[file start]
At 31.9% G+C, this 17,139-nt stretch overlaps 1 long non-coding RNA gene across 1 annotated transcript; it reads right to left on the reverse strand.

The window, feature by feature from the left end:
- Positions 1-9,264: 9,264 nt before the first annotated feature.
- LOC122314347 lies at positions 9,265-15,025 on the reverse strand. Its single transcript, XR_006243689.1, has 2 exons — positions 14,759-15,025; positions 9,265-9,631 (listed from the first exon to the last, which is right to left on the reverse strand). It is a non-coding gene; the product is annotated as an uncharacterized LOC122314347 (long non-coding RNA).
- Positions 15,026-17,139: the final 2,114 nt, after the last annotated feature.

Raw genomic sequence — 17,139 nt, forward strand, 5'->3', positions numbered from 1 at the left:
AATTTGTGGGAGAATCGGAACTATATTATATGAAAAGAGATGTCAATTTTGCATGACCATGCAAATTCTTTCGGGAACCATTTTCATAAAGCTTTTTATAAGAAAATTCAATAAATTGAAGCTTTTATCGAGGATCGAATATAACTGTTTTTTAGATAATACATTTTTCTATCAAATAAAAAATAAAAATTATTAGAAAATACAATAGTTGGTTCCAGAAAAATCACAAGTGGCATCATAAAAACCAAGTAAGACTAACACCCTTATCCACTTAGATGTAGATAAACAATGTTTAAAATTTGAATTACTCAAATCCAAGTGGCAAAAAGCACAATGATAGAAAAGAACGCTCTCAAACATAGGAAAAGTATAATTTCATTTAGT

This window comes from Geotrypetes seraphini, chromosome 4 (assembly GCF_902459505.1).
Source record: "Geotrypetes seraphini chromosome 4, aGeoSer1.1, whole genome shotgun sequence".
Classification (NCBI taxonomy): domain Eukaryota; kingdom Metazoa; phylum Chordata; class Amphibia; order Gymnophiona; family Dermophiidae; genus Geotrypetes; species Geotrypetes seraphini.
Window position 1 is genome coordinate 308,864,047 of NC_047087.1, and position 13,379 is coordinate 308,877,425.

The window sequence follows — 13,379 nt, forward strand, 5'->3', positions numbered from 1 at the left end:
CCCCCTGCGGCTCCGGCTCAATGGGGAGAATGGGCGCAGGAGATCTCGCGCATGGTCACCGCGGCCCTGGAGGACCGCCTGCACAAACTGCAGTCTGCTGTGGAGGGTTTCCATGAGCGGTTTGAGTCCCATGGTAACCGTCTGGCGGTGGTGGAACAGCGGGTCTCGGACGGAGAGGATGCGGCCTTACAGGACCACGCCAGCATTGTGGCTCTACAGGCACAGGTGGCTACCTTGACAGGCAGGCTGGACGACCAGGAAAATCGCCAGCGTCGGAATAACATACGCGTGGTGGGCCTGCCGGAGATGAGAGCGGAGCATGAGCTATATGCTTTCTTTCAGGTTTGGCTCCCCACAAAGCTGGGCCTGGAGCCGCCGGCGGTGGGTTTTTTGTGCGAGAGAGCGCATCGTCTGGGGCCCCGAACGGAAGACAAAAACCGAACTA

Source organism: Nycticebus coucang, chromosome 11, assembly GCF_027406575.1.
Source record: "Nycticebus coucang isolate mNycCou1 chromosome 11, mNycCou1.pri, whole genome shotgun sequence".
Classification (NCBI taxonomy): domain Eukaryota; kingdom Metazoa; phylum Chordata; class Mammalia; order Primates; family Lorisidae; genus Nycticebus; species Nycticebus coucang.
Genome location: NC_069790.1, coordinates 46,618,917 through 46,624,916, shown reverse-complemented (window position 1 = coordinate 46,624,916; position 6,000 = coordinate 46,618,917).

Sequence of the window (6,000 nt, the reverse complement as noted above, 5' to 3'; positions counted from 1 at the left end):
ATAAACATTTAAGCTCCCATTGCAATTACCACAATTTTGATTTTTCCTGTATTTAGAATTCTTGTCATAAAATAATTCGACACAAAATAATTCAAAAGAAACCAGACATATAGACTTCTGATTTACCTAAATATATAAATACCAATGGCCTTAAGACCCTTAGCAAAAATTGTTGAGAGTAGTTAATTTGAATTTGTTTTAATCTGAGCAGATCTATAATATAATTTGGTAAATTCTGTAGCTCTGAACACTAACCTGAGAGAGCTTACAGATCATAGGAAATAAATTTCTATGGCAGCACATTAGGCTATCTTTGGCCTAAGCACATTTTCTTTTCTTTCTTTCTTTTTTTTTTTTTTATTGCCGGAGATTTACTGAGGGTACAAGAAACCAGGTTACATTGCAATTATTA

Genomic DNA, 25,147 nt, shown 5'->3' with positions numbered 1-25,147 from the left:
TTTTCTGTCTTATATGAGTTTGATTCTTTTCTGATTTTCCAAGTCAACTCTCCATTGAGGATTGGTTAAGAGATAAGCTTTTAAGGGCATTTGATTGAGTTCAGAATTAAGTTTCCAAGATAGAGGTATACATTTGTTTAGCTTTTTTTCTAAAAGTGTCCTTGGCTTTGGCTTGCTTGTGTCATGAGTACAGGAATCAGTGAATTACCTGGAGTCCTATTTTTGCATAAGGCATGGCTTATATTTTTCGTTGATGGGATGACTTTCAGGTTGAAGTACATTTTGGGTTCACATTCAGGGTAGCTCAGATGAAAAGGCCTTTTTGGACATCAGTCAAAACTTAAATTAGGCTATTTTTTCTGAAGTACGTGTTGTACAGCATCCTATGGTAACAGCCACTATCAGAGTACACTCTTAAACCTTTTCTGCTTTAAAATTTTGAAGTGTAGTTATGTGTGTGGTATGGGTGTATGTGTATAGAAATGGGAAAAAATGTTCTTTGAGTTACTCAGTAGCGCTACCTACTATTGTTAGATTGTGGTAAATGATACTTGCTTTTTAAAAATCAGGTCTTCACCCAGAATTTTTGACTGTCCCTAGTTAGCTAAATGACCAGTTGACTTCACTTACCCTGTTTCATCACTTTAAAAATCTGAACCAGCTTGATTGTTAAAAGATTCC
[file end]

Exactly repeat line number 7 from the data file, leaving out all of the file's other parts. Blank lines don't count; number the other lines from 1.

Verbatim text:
AATTTGTGGGAGAATCGGAACTATATTATATGAAAAGAGATGTCAATTTTGCATGACCATGCAAATTCTTTCGGGAACCATTTTCATAAAGCTTTTTATAAGAAAATTCAATAAATTGAAGCTTTTATCGAGGATCGAATATAACTGTTTTTTAGATAATACATTTTTCTATCAAATAAAAAATAAAAATTATTAGAAAATACAATAGTTGGTTCCAGAAAAATCACAAGTGGCATCATAAAAACCAAGTAAGACTAACACCCTTATCCACTTAGATGTAGATAAACAATGTTTAAAATTTGAATTACTCAAATCCAAGTGGCAAAAAGCACAATGATAGAAAAGAACGCTCTCAAACATAGGAAAAGTATAATTTCATTTAGT